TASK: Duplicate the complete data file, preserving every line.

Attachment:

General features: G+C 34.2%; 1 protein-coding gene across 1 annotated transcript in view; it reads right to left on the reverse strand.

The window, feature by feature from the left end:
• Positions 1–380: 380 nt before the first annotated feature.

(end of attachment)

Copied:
General features: G+C 34.2%; 1 protein-coding gene across 1 annotated transcript in view; it reads right to left on the reverse strand.

The window, feature by feature from the left end:
• Positions 1–380: 380 nt before the first annotated feature.